Barbara Kay: Real family-law reform must start with shared parenting
National Post - Wednesday October 16th, 2013
No one in government can use ignorance as an excuse for tolerating Canada’s dysfunctional legal system: Several recent reports have laid the problem bare.
Last April, the federal government released a special-committee report, “Meaningful Change for Family Justice: Beyond Wise Words,” which stated: “Canadians do not have adequate access to family justice.” In August, the Canadian Bar Association released its 50-page “Envisioning Equal Justice” report, describing access to justice as “abysmal.”
Now we have a new report, “Access to Justice: a Roadmap for Change,” the outcome of a project initiated in 2008 by Chief Justice Beverley McLachlin. The roadmap envisages better dispute-resolution options, more legal-aid funding, plus triage toward appropriate services and other tools for efficiency to help deliver speedier, more tailored service.
We know that family law accounts for 35% of all civil cases; that four of 10 Ontario family law disputes remain unresolved after three years; and that about 50% of family-law litigants represent themselves in court. And yet the Family Justice Working Group’s Report admits, “We lack an empirical understanding of what happens to family cases after they enter the justice system …. how many cases settle, when or why they settle, or after what cost and on what basis they resolve.”
None of the reports examine the most measurable outputs of Canadian family courts: child support, custody and access orders.
The numbers show that the system is unfair to men. Women are primary or equal breadwinners in many families, and about one in three fathers is a primary caregiver. And yet, among the cases surveyed by Statistics Canada in its report “Interjurisdictional cases of spousal and child support, 2010-11,” 96% of support payors were men. Moreover, according to a 2011 Department of Justice publication, “Sharing Custody — When Parents Separate: Further Findings from the National Longitudinal Survey of Children and Youth,” only 5.2% of sole custody is granted to fathers.
No province or territory has a department dedicated to ensuring that non-custodial parents (mostly men) have proper access to their children
The bias manifests itself in other ways, too. Government agencies in 13 Canadian provinces and territories dedicate themselves to collecting child support (often with draconian enforcement mechanisms). But no province or territory has a department dedicated to ensuring that non-custodial parents (mostly men) have proper access to their children.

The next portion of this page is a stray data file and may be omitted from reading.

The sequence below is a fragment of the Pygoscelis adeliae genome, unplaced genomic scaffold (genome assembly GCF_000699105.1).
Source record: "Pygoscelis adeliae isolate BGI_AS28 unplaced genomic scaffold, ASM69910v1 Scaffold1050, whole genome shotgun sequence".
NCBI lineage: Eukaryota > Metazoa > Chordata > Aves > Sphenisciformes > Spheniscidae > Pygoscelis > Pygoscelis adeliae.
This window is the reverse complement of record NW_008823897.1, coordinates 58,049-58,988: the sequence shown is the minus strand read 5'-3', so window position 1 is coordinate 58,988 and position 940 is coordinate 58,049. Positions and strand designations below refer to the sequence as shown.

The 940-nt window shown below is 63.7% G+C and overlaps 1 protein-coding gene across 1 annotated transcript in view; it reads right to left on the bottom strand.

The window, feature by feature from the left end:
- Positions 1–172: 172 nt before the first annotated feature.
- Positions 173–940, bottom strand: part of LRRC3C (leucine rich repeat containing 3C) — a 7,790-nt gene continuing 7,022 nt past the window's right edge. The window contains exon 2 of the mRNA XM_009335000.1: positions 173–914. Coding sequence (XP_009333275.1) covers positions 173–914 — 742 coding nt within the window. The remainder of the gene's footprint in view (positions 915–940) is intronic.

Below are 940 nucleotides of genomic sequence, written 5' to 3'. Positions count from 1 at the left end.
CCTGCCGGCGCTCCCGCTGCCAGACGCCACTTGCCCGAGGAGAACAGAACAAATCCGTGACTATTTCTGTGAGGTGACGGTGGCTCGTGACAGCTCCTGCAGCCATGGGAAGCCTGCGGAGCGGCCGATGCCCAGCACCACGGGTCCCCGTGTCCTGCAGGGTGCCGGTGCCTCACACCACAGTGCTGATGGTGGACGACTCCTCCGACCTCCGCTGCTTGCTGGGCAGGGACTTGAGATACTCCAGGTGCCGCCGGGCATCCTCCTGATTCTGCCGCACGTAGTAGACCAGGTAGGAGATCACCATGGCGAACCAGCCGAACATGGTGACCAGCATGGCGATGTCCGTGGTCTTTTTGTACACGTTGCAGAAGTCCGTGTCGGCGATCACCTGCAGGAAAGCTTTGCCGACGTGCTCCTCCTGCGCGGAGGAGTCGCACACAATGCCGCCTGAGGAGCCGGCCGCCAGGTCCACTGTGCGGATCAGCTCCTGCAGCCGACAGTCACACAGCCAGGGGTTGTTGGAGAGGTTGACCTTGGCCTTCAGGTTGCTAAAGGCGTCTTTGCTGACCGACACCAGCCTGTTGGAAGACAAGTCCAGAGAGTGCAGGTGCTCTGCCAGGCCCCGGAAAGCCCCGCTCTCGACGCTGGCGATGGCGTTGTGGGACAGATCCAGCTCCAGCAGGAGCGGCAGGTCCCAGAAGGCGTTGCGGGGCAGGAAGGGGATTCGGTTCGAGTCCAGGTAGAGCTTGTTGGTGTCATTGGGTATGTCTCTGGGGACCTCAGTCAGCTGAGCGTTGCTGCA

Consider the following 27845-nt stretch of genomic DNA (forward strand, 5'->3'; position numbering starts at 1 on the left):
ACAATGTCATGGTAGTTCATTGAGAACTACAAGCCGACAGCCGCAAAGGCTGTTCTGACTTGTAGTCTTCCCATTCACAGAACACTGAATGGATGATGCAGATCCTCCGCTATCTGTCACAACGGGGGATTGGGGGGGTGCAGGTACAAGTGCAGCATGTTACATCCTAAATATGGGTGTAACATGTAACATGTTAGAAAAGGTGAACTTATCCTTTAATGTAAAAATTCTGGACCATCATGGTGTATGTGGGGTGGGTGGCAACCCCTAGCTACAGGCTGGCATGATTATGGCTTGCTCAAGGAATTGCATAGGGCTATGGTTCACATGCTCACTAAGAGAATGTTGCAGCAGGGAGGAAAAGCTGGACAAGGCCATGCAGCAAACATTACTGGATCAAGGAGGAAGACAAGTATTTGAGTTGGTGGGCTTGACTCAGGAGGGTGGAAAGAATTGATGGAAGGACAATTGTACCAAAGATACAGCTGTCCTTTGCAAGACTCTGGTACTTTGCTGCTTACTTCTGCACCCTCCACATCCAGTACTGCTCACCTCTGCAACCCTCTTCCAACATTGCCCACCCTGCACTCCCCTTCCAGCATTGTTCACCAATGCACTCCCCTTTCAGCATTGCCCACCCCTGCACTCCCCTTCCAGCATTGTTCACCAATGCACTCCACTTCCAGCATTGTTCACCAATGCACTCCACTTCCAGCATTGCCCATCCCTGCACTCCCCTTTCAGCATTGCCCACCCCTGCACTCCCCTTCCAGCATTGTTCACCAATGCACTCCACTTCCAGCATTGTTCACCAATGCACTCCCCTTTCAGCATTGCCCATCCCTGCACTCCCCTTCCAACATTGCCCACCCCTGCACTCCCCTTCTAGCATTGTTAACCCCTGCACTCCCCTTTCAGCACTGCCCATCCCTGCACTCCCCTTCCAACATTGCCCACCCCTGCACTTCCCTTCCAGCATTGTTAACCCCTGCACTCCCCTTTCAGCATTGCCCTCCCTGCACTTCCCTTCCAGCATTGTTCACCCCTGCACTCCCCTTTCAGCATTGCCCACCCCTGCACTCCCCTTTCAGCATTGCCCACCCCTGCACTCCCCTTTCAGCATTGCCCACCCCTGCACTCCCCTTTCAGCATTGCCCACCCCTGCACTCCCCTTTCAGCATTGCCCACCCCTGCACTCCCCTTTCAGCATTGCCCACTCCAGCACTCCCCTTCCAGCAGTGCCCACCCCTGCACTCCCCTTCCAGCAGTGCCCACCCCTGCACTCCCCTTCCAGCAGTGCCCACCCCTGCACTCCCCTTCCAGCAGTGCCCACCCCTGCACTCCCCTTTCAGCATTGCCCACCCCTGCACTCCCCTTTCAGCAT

Given this, I don’t believe reform can be accomplished merely by tinkering at the edges, or grafting new services and procedures onto a bad family court system.
Mediation — which all the reports recommend more of — only works where there is no advantage in an adversarial approach to either side. But since women know that their chances in family court are good, many have an interest in escalating the case to full-blown litigation.
The solution is a default presumption of equal shared parenting (rebuttable where there is demonstrable abuse). This was the recommendation put forward 15 years ago by the Special Joint Committee of the Senate and the House of Commons on Child Custody and Access, whose exhaustively researched report promptly was routed to a political oubliette where, shamefully, it still languishes.
The only losers would be lawyers
Children typically want to continue loving both their parents, which requires equal or near-equal physical time with both. Numerous credible studies conclude that this fairest of paradigms meets the best interests of the child, while being equitable to both parents. Influential ideologues may prefer mother-friendly courts, but polls show overwhelming, gender-neutral public support for an equal-parenting default. The only losers would be lawyers.
A default of shared parenting would diminish false allegations of abuse, an all too common strategy for gaining sole custody; and it would ensure the child’s continuing positive engagement with grandparents and other extended family members, who so often are tragically denied access to children they love by custody “winners.”
Divorce itself changed to “no-fault” decades ago. By what logic do post-separation parenting rights yet remain fault-based? All these fancy reports are treating the branches of a sick family-court tree, when the blight is in the tree’s petrified roots.